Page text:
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Consumers want it in the bag

copbagThe combination of an early Easter holiday and continued increased demand due to COVID-19 has led to another strong week of produce sales for the week ended April 5. Fresh produce sales increased 14.2 percent versus the comparable week in 2019, according to IRI.

Potato sales continue to thrive, selling $35 million more than the comparable week last year, a 66.9 percent increase. Berries, onions, tomatoes and oranges were also high on consumer shopping lists, up $17 million, $15 million, $15 million and $14 million, respectively. Percentagewise, carrots (up 25 percent in dollars) and avocados (up almost 20 percent in dollars) also continue to generate sales.

“Avocados, onions and carrots are three big ones that jump out at me,” said Joe Watson, vice president of membership and engagement for the Produce Marketing Association. “Others outside the top 10 in absolute dollar growth were limes (16 percentage point volume/dollar gap), asparagus (13 points), Brussels sprouts (14 points), cabbage (12 points) and celery (30 points).”

After a modest increase last week, fresh fruit sales saw a healthy 7.4 percent gain for the week ended April 5. In addition to berries, oranges and avocados doing well, lemon sales were up 42.2 percent while bananas reached $69 million.

“While challenging given shoppers’ current grocery shopping patterns, generating demand is crucial for fresh fruit,” said Jonna Parker, team lead, fresh for IRI. “Fruit typically benefits from eye-catching displays and impulse sales and the early indicators are fewer trips and more online ordering for the foreseeable future. I’m encouraged to see retailers leverage oranges merchandised as vitamin C displays and introduce more bagged produce to help speed up shopping and give consumers ease of mind.”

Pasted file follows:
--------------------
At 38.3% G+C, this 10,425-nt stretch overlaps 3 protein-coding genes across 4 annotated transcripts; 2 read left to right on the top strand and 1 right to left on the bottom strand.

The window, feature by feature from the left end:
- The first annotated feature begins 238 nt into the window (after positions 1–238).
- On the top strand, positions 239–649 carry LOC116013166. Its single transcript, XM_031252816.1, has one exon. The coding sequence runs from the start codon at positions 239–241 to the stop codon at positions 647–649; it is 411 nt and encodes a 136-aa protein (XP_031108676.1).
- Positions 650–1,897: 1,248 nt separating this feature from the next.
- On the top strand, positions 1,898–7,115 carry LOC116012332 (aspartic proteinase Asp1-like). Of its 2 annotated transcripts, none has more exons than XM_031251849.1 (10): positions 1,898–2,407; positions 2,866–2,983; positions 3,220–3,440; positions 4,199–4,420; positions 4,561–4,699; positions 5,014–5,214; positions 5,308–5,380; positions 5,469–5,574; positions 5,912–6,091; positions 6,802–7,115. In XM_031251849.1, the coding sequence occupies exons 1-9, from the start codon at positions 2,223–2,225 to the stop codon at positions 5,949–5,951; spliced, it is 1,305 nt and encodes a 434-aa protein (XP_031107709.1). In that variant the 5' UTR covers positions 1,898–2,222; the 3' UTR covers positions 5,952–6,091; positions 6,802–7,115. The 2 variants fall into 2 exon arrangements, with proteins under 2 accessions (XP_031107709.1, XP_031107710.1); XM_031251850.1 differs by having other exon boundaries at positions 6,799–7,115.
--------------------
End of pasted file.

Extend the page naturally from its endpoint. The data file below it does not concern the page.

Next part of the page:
Not surprisingly, bagged produce is a priority for many consumers, according to data from the Retail Feedback Group’s Constant Customer Feedback program. Here are just a few comments from shoppers:

  • “Many produce items are loose and unbagged, thus allowing the potential for contact by other customers.”
  • “I suggest bagging produce items prior to putting items out on shelves.”
  • “I love the touchless hand washing station in the entry way. It would be nice to see that in the produce section as well. I imagine people touching fruits and veggies and then putting them back is a good way to spread disease.”

“Despite continued reassurances that fresh produce is safe to consume, we are dealing with a situation where perception is reality,” said Parker.

Fresh vegetables were up 21.4 percent for the tracked period, paced by the afore mentioned potatoes, onions and carrots. Mushroom sales also increased by more than 25 percent for the week ended April 5. 

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